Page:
The Lost Girls of Paris
By Pam Jenoff
Park Row Books, 2019. 377 pgs. Historical Fiction
Grace Healey is late for work and rushing through Grand Central Terminal when she finds an abandoned suitcase. On a whim she opens it and takes a dozen photographs of different women that she finds inside. She feels bad and tries to return them later but discovers the suitcase is gone and it belonged to a woman that was killed by a car that morning. The woman is Eleanor Trigg and she was a leader of a network of female secret agents who were deployed into occupied France during WWII. Grace feels drawn to discover who these women were and why their pictures were in Eleanor's suitcase. The novel alternates between telling Grace's story and going back in history to tell of one of these spies named Marie. Marie was a single mother who wanted to help with the war effort. Her daring mission reveals a story of friendship, survival and betrayal.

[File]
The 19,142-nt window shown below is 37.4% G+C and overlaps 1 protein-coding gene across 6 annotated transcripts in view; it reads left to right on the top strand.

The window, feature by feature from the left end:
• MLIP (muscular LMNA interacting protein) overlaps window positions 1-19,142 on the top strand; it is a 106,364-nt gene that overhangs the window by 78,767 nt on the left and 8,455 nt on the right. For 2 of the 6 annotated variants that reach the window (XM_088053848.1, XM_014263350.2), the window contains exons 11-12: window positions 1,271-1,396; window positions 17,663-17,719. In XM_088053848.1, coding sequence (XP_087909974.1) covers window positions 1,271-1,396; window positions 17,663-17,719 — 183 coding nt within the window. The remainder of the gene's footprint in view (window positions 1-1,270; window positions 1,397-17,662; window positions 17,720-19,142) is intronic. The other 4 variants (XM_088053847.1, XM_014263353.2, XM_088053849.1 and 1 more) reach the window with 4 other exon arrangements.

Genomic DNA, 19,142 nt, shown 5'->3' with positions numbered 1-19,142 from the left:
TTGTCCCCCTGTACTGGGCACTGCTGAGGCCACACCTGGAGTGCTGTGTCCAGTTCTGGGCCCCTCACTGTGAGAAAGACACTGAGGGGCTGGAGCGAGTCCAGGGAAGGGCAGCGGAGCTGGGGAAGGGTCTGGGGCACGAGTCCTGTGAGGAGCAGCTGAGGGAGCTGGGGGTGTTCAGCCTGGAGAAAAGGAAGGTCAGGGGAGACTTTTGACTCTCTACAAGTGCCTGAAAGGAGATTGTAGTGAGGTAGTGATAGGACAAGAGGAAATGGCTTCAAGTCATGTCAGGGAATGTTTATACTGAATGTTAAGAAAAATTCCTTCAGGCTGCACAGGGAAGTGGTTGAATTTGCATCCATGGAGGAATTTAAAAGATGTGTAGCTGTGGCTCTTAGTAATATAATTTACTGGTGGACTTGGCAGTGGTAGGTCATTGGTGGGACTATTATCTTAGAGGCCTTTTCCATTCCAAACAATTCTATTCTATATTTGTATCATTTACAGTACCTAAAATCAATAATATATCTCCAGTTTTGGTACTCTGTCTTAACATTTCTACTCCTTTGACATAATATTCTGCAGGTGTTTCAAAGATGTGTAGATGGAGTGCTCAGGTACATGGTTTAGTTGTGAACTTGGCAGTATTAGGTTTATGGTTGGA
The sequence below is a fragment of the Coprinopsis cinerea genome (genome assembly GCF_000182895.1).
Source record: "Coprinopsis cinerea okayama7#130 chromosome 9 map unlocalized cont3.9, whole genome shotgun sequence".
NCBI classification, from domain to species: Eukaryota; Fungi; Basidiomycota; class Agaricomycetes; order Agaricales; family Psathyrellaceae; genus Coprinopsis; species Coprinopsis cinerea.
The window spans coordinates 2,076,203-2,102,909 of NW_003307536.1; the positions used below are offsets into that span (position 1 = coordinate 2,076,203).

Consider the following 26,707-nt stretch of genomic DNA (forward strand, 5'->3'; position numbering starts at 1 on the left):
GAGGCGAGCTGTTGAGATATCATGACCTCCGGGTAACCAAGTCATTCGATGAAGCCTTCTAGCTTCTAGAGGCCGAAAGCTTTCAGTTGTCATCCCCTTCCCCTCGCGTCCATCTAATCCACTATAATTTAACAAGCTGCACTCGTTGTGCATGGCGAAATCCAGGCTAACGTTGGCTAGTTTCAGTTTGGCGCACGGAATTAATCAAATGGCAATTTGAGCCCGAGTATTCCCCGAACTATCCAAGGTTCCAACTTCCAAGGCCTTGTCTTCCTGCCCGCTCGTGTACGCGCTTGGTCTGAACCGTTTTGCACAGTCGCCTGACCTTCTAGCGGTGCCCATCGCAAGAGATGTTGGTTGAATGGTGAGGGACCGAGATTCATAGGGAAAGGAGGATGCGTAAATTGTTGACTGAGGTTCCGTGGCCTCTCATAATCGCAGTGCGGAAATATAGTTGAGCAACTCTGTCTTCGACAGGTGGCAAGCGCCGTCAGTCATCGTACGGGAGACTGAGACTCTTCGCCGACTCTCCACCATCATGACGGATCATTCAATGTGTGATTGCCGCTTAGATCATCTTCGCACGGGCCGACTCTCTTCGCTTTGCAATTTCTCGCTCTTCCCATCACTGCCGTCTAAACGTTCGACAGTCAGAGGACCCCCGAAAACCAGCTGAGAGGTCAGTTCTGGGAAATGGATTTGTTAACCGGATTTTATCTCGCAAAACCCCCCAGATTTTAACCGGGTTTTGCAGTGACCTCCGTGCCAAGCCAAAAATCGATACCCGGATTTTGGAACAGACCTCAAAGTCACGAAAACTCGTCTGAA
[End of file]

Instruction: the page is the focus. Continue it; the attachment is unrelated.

This book is inspired by true events and was a fascinating look at an aspect of WWII I wasn't familiar with. I loved getting to know Grace, Eleanor and Marie better through their stories. Each character was lost in some way and trying to make sense of life. I enjoyed this historical fiction novel and would recommend it to those who enjoyed The Nightingale or The Mistress of the Ritz.